As you dust off your Freddie Krueger claws or get your Frankenstein costume ready for Halloween, Brock University film expert Barry Grant is shedding some light on why we love — or love to hate — movie monsters.
In Monster Cinema, the 35th book written by the Communication, Popular Culture and Film professor, Grant examines the vast menagerie of monsters in the movies and describes how they help to define and affirm human civilization.
This is especially noticeable around Halloween, when people dress up like monsters to try and scare each other for the sake of amusement.
“Halloween allows us to become monsters by role playing,” says Grant. “Watching monster movies and donning a monster suit for a costume party are both socially sanctioned ways of expressing our inner demons and anxieties.”
Part of the Quick Takes series from Rutgers University Press, Monster Cinema is a small book that packs a big punch, examining human, natural and supernatural monsters in cinema, from crazed killers to malevolent trees to vampires.
“The classic monsters embody our timeless fears and anxieties, and are able to adapt to concerns of a given historical moment,” Grant says.
Grant is headed to the University of Wisconsin next week to speak at a conference celebrating the 200th anniversary of the publication of Mary Shelley’s Frankenstein. In his new book, the professor writes about a Frankenstein megatext — some 80 films based on the novel since 1910 and more than 200 films with Frankenstein in the title.
“The belief that ‘science is dangerous’ is as central to the horror movie as is the existence of supernatural creatures like werewolves,” Grant says. “Dr. Frankenstein stands as the archetypal mad scientist, a general figure of scientific hubris. Such a character can only be viewed as increasingly relevant given the pace of scientific advances in recent years.”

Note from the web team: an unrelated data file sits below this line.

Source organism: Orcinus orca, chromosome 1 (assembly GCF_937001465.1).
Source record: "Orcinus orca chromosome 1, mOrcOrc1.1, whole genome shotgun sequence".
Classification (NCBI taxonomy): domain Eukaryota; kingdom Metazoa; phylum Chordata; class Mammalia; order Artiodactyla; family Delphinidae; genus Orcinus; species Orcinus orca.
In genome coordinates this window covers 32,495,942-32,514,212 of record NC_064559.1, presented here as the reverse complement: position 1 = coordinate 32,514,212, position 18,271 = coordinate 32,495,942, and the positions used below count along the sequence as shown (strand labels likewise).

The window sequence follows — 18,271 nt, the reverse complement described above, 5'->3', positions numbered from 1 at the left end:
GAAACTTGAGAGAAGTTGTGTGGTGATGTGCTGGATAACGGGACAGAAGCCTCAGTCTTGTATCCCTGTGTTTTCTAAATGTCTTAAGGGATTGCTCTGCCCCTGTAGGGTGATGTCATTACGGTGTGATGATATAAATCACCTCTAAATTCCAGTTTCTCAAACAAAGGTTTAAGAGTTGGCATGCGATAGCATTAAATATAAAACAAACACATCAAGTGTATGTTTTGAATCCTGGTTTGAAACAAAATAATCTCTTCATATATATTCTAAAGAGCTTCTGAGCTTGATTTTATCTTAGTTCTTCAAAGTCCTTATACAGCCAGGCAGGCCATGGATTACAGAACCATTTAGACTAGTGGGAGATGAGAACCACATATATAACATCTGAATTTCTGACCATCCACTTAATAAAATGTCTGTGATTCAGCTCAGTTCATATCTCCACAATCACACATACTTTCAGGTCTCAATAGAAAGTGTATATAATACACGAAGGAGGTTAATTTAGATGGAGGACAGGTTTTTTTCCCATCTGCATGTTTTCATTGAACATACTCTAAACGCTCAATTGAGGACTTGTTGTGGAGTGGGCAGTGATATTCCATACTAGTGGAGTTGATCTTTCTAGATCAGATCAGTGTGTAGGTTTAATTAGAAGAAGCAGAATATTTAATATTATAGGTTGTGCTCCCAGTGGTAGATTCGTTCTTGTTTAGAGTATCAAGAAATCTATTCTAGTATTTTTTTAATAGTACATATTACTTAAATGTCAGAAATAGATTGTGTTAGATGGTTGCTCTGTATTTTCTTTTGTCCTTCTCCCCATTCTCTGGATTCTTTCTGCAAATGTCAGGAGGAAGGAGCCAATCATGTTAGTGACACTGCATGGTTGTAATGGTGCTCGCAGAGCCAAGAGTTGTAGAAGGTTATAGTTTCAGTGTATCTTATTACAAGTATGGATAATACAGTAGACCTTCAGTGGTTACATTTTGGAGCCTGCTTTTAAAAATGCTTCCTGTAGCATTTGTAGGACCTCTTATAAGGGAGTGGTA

Indeed, monster movies often have a foot in two camps — horror and science fiction. People tend to think of sci-fi movies as having a premise involving science, and horror movies as involving something frightening, but Grant says it’s not that simple.
“Science fiction movies often present their science as horrifying, while horror films sometimes depict their monsters as sympathetic — more sympathetic than the humans.”
So why do we love monster movies so much?
“Bad special effects are fun because they are usually unintentionally bad. The sense of monstrous threat is dispelled when you can see the zipper on the creature’s suit,” Grant explains. “But if the effects succeed in convincing us when we see them, then it goes right to the core of the complex experience of monster narratives.
“We’ve all had the experience at some point of covering our eyes to avoid seeing something we thought too frightening in a horror movie, but then peeking through our fingers just a little anyway. We enjoy monster movies because they offer controlled thrills and we can temporarily suspend our disbelief.”
In spite of the vast array of monsters described in Grant’s book, his personal favourite monster movie is still Alfred Hitchcock’s Psycho.
“It established most of the elements of the modern horror film — a human monster, the monstrous hiding within the normal — in a masterfully constructed film.”
Monster Cinema will be available in bookstores this winter.